Serial blockface SEM suggests that stem cells may participate in adult notochord growth in an invertebrate chordate, the Bahamas lancelet
EvoDevo volume 11, Article number: 22 (2020)
The cellular basis of adult growth in cephalochordates (lancelets or amphioxus) has received little attention. Lancelets and their constituent organs grow slowly but continuously during adult life. Here, we consider whether this slow organ growth involves tissue-specific stem cells. Specifically, we focus on the cell populations in the notochord of an adult lancelet and use serial blockface scanning electron microscopy (SBSEM) to reconstruct the three-dimensional fine structure of all the cells in a tissue volume considerably larger than normally imaged with this technique.
In the notochordal region studied, we identified 10 cells with stem cell-like morphology at the posterior tip of the organ, 160 progenitor (Müller) cells arranged along its surface, and 385 highly differentiated lamellar cells constituting its core. Each cell type could clearly be distinguished on the basis of cytoplasmic density and overall cell shape. Moreover, because of the large sample size, transitions between cell types were obvious.
For the notochord of adult lancelets, a reasonable interpretation of our data indicates growth of the organ is based on stem cells that self-renew and also give rise to progenitor cells that, in turn, differentiate into lamellar cells. Our discussion compares the cellular basis of adult notochord growth among chordates in general. In the vertebrates, several studies implied that proliferating cells (chordoblasts) in the cortex of the organ might be stem cells. However, we think it is more likely that such cells actually constitute a progenitor population downstream from and maintained by inconspicuous stem cells. We venture to suggest that careful searches should find stem cells in the adult notochords of many vertebrates, although possibly not in the notochordal vestiges (nucleus pulposus regions) of mammals, where the presence of endogenous proliferating cells remains controversial.
The phylum Chordata consists of the basally branching cephalochordates (lancelets or amphioxus) as well as tunicates and vertebrates . Because of this key phylogenetic position and a very slow rate of evolution [2,3,4], lancelets can give insights into the starting conditions for characters that continued evolving during the emergence of the vertebrates. One such character is the notochord, a defining feature of chordates . In lancelets, the organ runs down the axis of the body and grows throughout life while maintaining a consistent histological organization. In contrast to many adult vertebrates, lancelets never subdivide the notochordal tissue with interpolated regions of cartilage and/or bone.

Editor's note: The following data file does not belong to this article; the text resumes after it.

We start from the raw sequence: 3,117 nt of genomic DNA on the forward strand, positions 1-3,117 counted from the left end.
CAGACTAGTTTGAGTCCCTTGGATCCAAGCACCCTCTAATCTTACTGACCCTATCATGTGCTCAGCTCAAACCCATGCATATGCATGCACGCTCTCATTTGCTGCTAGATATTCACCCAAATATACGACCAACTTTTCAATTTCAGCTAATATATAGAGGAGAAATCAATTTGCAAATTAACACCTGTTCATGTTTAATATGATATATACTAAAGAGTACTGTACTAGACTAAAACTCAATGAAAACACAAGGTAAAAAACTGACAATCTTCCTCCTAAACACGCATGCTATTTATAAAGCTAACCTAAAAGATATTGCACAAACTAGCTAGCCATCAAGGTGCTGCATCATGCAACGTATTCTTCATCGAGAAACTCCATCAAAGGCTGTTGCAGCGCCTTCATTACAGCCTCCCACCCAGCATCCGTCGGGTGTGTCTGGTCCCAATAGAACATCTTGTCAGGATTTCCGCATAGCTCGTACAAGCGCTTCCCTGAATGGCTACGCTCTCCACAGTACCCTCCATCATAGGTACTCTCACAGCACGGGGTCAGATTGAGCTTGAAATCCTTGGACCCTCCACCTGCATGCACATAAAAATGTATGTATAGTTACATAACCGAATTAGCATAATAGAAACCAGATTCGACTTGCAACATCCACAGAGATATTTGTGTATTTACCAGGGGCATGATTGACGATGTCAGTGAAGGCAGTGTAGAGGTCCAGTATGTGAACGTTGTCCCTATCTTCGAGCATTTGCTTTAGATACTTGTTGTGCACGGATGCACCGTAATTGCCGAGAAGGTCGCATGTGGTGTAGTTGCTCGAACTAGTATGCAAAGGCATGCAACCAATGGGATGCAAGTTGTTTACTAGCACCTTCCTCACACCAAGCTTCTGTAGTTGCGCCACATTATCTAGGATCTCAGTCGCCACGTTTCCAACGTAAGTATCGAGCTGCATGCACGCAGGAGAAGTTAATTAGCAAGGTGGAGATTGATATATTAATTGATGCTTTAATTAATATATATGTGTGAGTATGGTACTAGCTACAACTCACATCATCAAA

In the adult lancelet notochord, new cells are added to provide for its enlargement and also to replace terminally differentiated cells lost due to normal wear and tear. The cellular basis for this growth and maintenance was previously attributed to cortical (Müller) cells proliferating at the surface of the notochord and then differentiating into the lamellar cells making up the core of the organ [6,7,8]. These older studies date from a time when no distinction was made between stem cells and progenitor (also sometimes called transit amplifying) cells in solid tissue; both were simply considered together under names like mitotic zone, DNA synthesis zone, proliferating cell population, etc.
The purpose of the present study was to determine whether the adult lancelet notochord includes not only the proliferating Müller cells already known, but also an additional population of stem cells in the modern sense of the word. To accomplish this, it was necessary to study the fine structure of an exceptionally large sample of cells in situ. Therefore, we used serial blockface scanning electron microscopy (SBSEM), a technique yielding three-dimensional reconstructions at the resolution of transmission microscopy (TEM). By visualizing a much larger tissue volume than usual with this technique, we found a small cluster of likely stem cells at the posterior end of the notochord. They appear to give rise to the Müller cells that, in turn, transition to the differentiated lamellar cells. It is reasonable to assume that stem cell-based notochord growth was an ancestral chordate character that carried forward during vertebrate evolution, even as the organ tended to become increasingly vestigial. Ultimately, in adult mammals, the notochord persists as remnants (nucleus pulposus regions) in which the presence of any dividing cells is currently debated.
Animal collection and initial processing